Vatican Envoy Sees Mockery of Religion as a Path to Possible Bloodshed June 1, 2020

Vatican Envoy Sees Mockery of Religion as a Path to Possible Bloodshed

The thinner the skin, the better the Catholic.

As people spent more time online during the coronavirus lockdown, negative remarks and even the incitement of hatred based on national, cultural or religious identity increased, a Vatican representative said. Discrimination on social media can lead to violence, the final step in a “slippery slope which starts with mockery and social intolerance,” said Monsignor Janusz Urbanczyk, the Holy See’s representative to the Organization for Security and Cooperation in Europe.

Mockery begets violence, Urbanczyk alleges. Those of us who are angered or openly amused by the Mother Church will soon have blood on our hands.

I’m not sure what he means by “social intolerance,” but I wouldn’t be surprised to learn that he feels that widespread, unflinching coverage of the endless Catholic sex abuse scandals contributed to it.

It’s remarkable, isn’t it? Here we have a faith that denigrates LGBT people, has a history of maltreating women in gruesome ways, promises hell to heathens and other sinners, and employs and protects thousands upon thousands of unrepentant childfuckers. But if we hold that wretched institution to account, or point and laugh at it, it’s we who are the intolerant and borderline “violent” ones.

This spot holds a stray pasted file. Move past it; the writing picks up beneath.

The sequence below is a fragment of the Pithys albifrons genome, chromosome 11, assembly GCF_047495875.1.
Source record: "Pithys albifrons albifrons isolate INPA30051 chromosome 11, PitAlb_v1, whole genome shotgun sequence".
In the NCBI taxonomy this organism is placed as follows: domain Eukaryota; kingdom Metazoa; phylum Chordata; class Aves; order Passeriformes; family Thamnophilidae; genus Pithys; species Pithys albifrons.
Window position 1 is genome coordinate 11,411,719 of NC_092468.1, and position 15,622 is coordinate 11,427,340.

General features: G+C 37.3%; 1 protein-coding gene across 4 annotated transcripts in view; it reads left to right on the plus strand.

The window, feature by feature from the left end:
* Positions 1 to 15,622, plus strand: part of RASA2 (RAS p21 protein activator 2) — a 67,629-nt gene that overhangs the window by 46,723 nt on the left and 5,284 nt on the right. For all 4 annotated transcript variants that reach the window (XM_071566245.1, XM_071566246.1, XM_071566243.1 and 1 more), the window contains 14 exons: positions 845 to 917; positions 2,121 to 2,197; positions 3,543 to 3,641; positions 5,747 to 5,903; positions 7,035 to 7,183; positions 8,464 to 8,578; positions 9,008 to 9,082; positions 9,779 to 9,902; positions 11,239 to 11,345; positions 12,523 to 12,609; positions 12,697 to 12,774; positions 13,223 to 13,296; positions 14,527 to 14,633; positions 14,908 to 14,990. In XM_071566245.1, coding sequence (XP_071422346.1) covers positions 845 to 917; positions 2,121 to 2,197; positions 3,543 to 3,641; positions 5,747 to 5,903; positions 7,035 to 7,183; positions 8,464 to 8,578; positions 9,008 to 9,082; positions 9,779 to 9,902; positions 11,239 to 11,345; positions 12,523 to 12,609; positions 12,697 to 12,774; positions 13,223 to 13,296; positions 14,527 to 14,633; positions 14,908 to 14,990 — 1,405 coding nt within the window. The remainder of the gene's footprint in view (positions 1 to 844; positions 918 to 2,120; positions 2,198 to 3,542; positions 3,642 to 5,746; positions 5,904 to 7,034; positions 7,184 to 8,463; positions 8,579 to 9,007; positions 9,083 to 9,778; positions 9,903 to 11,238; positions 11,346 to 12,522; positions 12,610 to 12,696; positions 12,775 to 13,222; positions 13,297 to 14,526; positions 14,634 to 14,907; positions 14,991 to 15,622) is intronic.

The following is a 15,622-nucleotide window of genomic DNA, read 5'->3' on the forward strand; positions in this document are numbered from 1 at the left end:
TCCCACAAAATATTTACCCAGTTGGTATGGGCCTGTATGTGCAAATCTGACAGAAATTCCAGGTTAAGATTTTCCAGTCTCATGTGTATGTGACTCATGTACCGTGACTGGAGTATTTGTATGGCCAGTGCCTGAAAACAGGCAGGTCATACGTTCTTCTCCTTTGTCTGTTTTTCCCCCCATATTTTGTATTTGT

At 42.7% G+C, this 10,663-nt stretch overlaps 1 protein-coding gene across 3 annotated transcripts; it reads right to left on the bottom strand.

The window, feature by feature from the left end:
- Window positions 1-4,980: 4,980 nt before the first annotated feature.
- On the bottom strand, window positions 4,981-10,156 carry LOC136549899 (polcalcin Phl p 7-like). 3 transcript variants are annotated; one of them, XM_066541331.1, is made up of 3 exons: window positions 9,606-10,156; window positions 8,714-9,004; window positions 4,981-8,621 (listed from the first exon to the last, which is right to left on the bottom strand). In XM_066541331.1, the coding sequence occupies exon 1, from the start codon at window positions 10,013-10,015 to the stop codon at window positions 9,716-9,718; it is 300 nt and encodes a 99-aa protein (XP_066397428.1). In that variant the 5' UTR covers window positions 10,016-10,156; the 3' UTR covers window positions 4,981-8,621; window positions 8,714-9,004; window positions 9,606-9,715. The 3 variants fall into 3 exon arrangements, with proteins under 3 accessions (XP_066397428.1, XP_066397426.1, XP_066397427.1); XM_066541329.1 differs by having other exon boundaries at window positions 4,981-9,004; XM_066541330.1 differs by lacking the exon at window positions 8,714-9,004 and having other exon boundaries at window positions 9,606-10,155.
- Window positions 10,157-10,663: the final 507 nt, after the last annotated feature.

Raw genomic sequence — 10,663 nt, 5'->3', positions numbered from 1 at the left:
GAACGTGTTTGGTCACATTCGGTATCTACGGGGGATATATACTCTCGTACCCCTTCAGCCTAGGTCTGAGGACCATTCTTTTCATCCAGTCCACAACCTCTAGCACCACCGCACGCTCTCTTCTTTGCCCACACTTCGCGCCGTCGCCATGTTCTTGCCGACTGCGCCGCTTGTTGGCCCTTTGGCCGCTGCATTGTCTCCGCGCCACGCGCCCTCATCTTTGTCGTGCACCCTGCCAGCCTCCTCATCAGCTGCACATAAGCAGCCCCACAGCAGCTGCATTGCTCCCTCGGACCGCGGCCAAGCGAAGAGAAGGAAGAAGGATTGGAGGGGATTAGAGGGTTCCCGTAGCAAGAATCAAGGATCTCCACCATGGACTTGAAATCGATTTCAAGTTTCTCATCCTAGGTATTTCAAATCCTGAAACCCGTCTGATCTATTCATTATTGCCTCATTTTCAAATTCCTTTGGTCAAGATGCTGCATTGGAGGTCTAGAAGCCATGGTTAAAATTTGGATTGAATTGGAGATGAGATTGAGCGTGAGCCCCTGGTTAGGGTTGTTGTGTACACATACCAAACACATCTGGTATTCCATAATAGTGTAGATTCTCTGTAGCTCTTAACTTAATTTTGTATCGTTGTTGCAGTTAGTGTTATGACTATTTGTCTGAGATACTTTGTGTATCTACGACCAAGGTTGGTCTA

In a reference to COVID closures, Urbanczyk denounced

…”attempts to profess a respect for religious freedom while also attempting to limit religious practice and religious expressions in public.”

Ah yes. The crucifix crowd claims the right to spread a deadly infection, because if authorities allow anything less than full-bore in-person daily masses, that’s persecution. Never mind the pandemic.

The false idea that religions could have a negative impact or represent a threat to the well-being of our societies is growing.” the monsignor said.

What’s actually false is the idea that the Church, and religions in general, are entitled to our esteem.

As H.L. Mencken said,

“We must respect the other fellow’s religion, but only in the sense and to the extent that we respect his theory that his wife is beautiful and his children smart.”

(Image via Shutterstock)


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